When the Interpretive Centre is closed, admission is free, but access to the final 150 m of the jetty is only possible during the Underwater Observatory Operating Hours. 

Half-day coastal and wildlife tour

If you don’t have transport, this half-day coastal and wildlife tour takes you through the spectacular Leeuwin-Naturaliste National Park. As you witness the beautiful coastline, you will learn about the unique ecosystem of Geographe Bay.

The tour will continue through Meelup National Park to Ngari Marine Park, where the guide will launch the underwater camera to capture marine life (weather permitting). After, you’ll head to one of my favourite beaches, Bunker Bay, where the white sandy beach meets the sparkling turquoise ocean.

Cape Naturaliste is the next stop where you can see the limestone cliffs and views from the cape. You may see dolphins and whales (in whale watching season) as you walk along the coast.

The last stop is the stunning Sugarloaf Rock, where you can enjoy a gourmet platter of local produce along with your choice of a glass of local wine, beer or coffee.

You can bring strollers, but the tour is not wheelchair accessible.

  • Viator with free cancellation up to 24 hours before – see more here.
a large rock off the rugged coastline at sunset
Visit Sugarloaf Rock on this coastal and wildlife tour

Scuba Dive Busselton Jetty

One of the most popular dives in Western Australia is the Busselton Jetty dive, which allows you to experience the diverse marine life amongst the pylons at a maximum depth of 9 m.

If you don’t have your dive ticket, you can still enjoy this adventure on a 30-minute intro dive or try out the SeaTREK ® undersea walk (a custom-made ‘breathe-easy’ helmet that has been designed to let you breathe naturally underwater).

coral and fish underwater
The stunning coral below Busselton Jetty

Day Trips from Busselton

Dunsborough

Dunsborough is only a 20-minute drive from Busselton, making it perfect for a half-day trip. The beaches on Cape Naturaliste are stunning; think perfect bays of white soft sand and crystal clear turquoise water. While there, you can visit the Cape Naturaliste Lighthouse and spot whales during the whale season.

For more ideas, read this guide on things to do in Dunsborough.

a white sandy beach
Meelup Beach

Yallingup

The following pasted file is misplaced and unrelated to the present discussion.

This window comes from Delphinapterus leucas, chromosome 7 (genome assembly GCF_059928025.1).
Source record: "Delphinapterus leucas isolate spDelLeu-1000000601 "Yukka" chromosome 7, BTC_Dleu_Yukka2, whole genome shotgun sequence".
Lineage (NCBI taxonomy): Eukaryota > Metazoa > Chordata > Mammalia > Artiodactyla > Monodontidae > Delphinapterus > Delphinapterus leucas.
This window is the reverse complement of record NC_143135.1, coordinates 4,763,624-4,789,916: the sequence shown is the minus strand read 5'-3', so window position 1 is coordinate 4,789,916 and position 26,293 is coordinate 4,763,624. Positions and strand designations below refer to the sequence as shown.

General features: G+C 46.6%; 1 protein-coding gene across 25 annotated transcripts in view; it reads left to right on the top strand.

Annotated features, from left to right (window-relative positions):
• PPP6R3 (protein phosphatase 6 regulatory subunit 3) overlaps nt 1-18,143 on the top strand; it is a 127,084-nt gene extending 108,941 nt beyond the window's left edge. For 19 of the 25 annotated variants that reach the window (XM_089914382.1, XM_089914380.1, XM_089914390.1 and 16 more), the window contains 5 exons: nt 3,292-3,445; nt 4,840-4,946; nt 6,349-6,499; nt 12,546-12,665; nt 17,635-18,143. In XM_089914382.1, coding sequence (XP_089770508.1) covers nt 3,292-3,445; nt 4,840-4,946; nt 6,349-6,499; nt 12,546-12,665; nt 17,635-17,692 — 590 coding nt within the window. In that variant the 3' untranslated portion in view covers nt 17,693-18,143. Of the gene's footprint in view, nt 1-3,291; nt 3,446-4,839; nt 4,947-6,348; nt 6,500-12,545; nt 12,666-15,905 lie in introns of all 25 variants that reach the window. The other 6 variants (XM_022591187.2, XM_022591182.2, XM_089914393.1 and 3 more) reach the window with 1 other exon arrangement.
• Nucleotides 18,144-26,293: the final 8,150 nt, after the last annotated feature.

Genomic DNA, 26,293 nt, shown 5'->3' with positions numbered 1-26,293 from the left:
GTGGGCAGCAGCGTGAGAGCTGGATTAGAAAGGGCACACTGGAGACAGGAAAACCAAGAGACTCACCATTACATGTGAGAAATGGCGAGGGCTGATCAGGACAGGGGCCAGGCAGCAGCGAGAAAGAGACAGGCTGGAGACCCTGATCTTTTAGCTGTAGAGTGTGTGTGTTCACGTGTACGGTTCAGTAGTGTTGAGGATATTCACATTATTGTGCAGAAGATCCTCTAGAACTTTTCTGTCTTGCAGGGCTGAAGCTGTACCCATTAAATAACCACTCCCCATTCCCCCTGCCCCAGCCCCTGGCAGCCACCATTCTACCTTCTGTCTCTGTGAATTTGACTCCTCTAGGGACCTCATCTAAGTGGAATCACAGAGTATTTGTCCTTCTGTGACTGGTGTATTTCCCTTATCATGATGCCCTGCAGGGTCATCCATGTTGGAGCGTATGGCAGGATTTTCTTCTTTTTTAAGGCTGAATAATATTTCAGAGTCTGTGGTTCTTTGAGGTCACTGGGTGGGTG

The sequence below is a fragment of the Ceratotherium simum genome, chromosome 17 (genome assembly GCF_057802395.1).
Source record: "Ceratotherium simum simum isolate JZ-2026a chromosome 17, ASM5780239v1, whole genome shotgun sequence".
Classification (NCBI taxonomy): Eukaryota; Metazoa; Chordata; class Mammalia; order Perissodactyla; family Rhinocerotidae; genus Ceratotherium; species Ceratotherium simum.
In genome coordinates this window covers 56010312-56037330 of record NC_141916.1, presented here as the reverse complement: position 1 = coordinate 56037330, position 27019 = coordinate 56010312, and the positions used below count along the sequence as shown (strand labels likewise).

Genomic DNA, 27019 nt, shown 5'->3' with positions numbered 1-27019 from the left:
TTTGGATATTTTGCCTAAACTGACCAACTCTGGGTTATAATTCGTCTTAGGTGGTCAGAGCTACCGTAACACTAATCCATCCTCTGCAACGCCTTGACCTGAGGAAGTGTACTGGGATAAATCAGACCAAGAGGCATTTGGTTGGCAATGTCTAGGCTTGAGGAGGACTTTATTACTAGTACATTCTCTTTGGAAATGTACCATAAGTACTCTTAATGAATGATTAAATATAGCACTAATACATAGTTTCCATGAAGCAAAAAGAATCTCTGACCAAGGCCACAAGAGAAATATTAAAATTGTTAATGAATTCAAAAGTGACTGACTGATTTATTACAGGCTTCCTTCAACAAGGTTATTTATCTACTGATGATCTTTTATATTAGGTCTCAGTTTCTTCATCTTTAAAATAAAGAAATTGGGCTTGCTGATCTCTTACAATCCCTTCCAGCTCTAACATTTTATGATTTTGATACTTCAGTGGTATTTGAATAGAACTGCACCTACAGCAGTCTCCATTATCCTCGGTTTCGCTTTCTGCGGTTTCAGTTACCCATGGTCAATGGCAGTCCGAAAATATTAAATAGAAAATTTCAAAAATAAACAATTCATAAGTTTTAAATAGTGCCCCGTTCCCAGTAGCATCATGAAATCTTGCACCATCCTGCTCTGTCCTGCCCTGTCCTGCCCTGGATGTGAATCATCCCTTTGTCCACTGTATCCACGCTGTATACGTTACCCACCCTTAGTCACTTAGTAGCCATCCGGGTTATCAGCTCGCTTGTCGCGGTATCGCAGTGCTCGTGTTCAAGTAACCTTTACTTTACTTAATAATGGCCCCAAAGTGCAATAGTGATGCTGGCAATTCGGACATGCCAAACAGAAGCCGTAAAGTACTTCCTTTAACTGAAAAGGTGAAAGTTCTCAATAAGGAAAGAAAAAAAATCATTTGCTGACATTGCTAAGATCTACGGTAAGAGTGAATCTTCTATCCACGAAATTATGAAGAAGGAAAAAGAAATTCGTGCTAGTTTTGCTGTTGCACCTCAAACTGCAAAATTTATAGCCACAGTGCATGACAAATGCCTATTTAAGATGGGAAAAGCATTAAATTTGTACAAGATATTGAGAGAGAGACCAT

If you’re into surfing and like a laid-back vibe, you will love Yallingup, a 30-minute drive from Busselton. This part of the South West also has incredible beaches and a spectacular coastline. Visit the Insta-Famous Aquarium and Injidup Spa, visit a winery for wine tasting or lunch, or walk along part of the Cape to Cape track.

Check out this guide on things to do in Yallingup for a full list of what to do and see.

vineyard cellar door with lots of bottles of wine for tasting and tables and wine barrels
Wine Tasting at Aravina Estate

Margaret River

Margaret River is a bit further, around 45 minutes, but still easy to visit on a day trip from Busselton. Some of the best things to do are visiting one of the many caves, hiking and mountain biking, stopping at a beach and visiting a winery or brewery.

Read this guide for a complete list of things to do in Margaret River.

two paddles with beer tastings
Beer tasting at Wild Hop Brewing Co

Bunbury

If you didn’t stop at Bunbury on your way to Busselton, drive the 45 minutes north to this coastal port city. The main attraction is the Bunbury Dolphin Discovery Centre and the foreshore. However, there’s a lot more to do here, including hiking and street art.

Find out all the other things to in Bunbury.

views of a city from lookout
View of Bunbury from Marlston Hill Lookout Tower

Where is Busselton?

Busselton is in the South West region of Western Australia, on the shores of Geographe Bay, about 230 km south of Perth.

How to get to Busselton

By Car

It’s an easy 3-hour drive from Perth to Busselton along State Route 2.

You can stop at one of the rest stops along State Route 2 or pop into one of the towns along the way, like Mandurah or Bunbury.

By Public Transport

Trains run from Perth to Australind twice daily then you transfer to the TRANSWA bus to Busselton (heading to Pemberton).

For a more frequent service, get the train to Mandurah. However, you will still need to connect with the TRANSWA bus.

South West Coach Lines also provide a service from Perth to Busselton, but it is more expensive.

When to visit Busselton

For me, summer and spring are my favourite times of year to visit Busselton. Summer brings warm weather, perfect for the beach and water activities. Spring is beautiful with the wildflowers out and when whales can be spotted along the coast.

It’s quieter in winter, and you will find accommodation cheaper (except the July school holidays). There are still things to do in Busselton in winter but not as many options as in the warmer months.

How long to stay in Busselton

A long weekend is ideal for exploring what Busselton has to offer, or you can make it part of a Perth to Albany road trip, or even a Perth to Esperance road trip.

Where to stay in Busselton

Busselton has plenty of accommodation options for all types of travellers, including holiday parks, camping, luxury stays, self-contained and budget.

For all our recommendations, click this link to the best accommodation in Busselton, including places we have stayed.


If you found our article helpful, please consider booking through one of our links. It won’t cost you anything but will help towards the cost of running this site. Thank you 🙂